Research Areas

Next Generation Internet and IPv6

Currently, two versions of the Internet Protocol are in use, IPv4 and IPv6 (Internet Protocol version 4 and 6) as addressing system of the Internet. IPv4 was designed to support up to 4.3 billion (4.3 x 109) Internet hosts. However, the exponential growth of the Internet has led to IPv4 address exhaustion. The Internet Assigned Number Authority (IANA) pool of unallocated IPv4 Internet addresses was completely exhausted on 3rd February 2011 and the Regional Internet Registries (RIRs) unallocated IPv4 address pool exhaustion date is predicted to happen a month or two on either side of 1st July 2011. It is a matter of time before the RIRs and ISPs will be unable to grant any requests for new IPv4 addresses. The successor Internet addressing scheme IPv6, developed in the mid 1990s, is being deployed actively worldwide.

Key IPv6 features include: Expanded addressing to improve scalability, hierarchical routing facilitating route aggregation, enhanced performance and extensibility through more efficient routing made possible through simplified and extension headers respectively, QoS support for Multimedia services, built-in and mandatory authentication and encryption for better security, auto-configuration of IP enabled devices for plug-and-play and mobility through Mobile IPv6 support that eliminates the complexity of triangular routing of Mobile IPv4.

Internet of Things (IoT)

The Internet of Things (IoT) is a system of interrelated computing devices, mechanical and digital machines, objects, animals or people that are provided with unique identifiers and the ability to transfer data over a network without requiring human-to-human or human-to-computer interaction.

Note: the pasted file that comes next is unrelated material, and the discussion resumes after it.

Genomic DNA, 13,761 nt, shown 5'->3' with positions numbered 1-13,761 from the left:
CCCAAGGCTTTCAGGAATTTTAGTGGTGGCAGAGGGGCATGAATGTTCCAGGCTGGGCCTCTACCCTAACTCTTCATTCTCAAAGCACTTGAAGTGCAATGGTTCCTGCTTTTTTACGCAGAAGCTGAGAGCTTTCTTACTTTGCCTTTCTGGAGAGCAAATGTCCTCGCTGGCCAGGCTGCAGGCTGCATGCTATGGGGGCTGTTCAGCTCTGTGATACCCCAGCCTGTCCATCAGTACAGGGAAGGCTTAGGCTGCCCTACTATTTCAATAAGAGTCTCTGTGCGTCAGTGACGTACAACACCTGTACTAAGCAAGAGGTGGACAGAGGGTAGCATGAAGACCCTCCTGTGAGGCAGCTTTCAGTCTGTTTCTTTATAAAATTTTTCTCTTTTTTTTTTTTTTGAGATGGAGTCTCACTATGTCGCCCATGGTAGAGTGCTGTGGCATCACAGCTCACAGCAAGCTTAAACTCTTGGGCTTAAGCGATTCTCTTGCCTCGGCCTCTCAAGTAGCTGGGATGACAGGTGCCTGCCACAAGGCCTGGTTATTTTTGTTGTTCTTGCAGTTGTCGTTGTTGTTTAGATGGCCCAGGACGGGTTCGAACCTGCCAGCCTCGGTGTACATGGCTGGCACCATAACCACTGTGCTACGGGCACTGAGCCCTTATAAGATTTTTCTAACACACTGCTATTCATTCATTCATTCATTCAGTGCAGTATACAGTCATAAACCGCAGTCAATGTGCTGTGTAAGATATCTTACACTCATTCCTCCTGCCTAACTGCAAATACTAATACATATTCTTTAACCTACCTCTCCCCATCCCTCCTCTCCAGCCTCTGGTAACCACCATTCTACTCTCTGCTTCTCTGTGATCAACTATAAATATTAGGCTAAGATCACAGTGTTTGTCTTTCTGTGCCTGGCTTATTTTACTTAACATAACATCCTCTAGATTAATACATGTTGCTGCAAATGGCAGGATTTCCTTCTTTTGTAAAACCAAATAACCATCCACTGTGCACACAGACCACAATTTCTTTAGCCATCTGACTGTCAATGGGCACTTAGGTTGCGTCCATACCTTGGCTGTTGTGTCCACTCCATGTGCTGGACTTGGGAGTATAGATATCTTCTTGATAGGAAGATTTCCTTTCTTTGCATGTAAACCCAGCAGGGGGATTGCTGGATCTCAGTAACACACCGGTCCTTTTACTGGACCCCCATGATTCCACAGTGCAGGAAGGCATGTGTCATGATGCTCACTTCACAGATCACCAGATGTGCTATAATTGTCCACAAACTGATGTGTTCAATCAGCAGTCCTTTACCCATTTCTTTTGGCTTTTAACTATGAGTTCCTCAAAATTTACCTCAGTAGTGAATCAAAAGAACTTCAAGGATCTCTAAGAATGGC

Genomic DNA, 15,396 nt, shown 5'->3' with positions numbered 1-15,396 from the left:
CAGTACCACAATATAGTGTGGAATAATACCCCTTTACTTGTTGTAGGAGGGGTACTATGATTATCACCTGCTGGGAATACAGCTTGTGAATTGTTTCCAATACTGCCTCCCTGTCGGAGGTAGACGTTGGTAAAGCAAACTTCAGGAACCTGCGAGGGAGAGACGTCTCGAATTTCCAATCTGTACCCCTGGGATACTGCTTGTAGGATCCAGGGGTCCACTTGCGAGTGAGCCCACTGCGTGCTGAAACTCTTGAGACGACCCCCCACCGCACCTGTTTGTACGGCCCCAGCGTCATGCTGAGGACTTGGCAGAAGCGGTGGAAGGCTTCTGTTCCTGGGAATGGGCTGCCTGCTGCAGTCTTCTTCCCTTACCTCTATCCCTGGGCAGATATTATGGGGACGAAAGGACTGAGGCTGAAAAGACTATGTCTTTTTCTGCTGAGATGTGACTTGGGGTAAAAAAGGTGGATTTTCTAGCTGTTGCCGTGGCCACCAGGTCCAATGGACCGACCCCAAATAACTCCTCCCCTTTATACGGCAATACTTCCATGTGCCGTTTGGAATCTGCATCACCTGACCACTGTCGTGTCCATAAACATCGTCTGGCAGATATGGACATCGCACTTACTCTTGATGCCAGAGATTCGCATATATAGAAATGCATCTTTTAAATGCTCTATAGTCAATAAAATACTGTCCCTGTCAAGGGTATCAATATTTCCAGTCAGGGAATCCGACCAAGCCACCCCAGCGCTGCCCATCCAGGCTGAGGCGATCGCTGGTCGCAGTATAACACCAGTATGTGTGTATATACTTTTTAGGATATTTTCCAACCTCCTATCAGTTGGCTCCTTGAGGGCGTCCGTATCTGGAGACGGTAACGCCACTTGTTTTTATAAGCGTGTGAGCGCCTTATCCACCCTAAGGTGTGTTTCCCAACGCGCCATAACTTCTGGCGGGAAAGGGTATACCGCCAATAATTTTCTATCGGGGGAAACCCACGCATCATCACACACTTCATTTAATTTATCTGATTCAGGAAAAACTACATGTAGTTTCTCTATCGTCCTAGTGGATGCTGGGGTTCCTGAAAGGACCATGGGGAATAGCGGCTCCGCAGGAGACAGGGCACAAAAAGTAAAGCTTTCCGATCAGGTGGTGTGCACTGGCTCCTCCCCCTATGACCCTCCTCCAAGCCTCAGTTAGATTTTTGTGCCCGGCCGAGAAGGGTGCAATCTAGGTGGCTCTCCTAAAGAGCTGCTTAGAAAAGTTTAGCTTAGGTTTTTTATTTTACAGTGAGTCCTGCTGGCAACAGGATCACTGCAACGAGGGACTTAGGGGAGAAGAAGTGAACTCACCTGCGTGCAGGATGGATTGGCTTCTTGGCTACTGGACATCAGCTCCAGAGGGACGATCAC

A thing, in the Internet of Things, can be a person with a heart monitor implant, a farm animal with a biochip transponder, an automobile that has built-in sensors to alert the driver when tire pressure is low — or any other natural or man-made object that can be assigned an IP address and provided with the ability to transfer data over a network. [definition from techtarget]

Cyber Security

A decade ago, the Internet was something only “techies” talked about. It was a new limitless source of information, with very few users. Today, the Internet has already become an essential part of our lives. It’s where we access our banking records, credit card statements, tax returns and other highly sensitive personal information. By the end of this decade, over 2 billion people will be connected to the Internet-that’s about half the world’s current population.

With the increased connectivity to the Internet and the wide availability of automated cracking tools, enterprises can no longer simply rely on operating system security to protect their valuable corporate data. Furthermore, the exploding use of Internet technologies has escalated security risks to enterprise data and information systems. Internet Security has become a very big issue in recent years. Companies who went through corporate life thinking, “it will never happen to me” suddenly found themselves the victim of some sort of attack on their network. High profile companies are most certainly a bigger target for several reasons, including the notoriety the hacker receives for damaging their network or Web site, and the amount of financial damage that can be done by bringing down a successful e-commerce site with recent attacks easily racking up hundreds of millions of dollars in damage.

Cyber Security spans a large number of disciplines, ranging from management and policy topics to operating system kernel fundamentals.

Research Areas:

  • Botnet Security
  • Intrusion Detection System (IDS)/Intrusion Prevention System (IPS)
  • IPv6 Security
  • Internet of Things (IoT) Security
  • Security in Cloud Computing and SDN

Mobile, Wireless and Satellite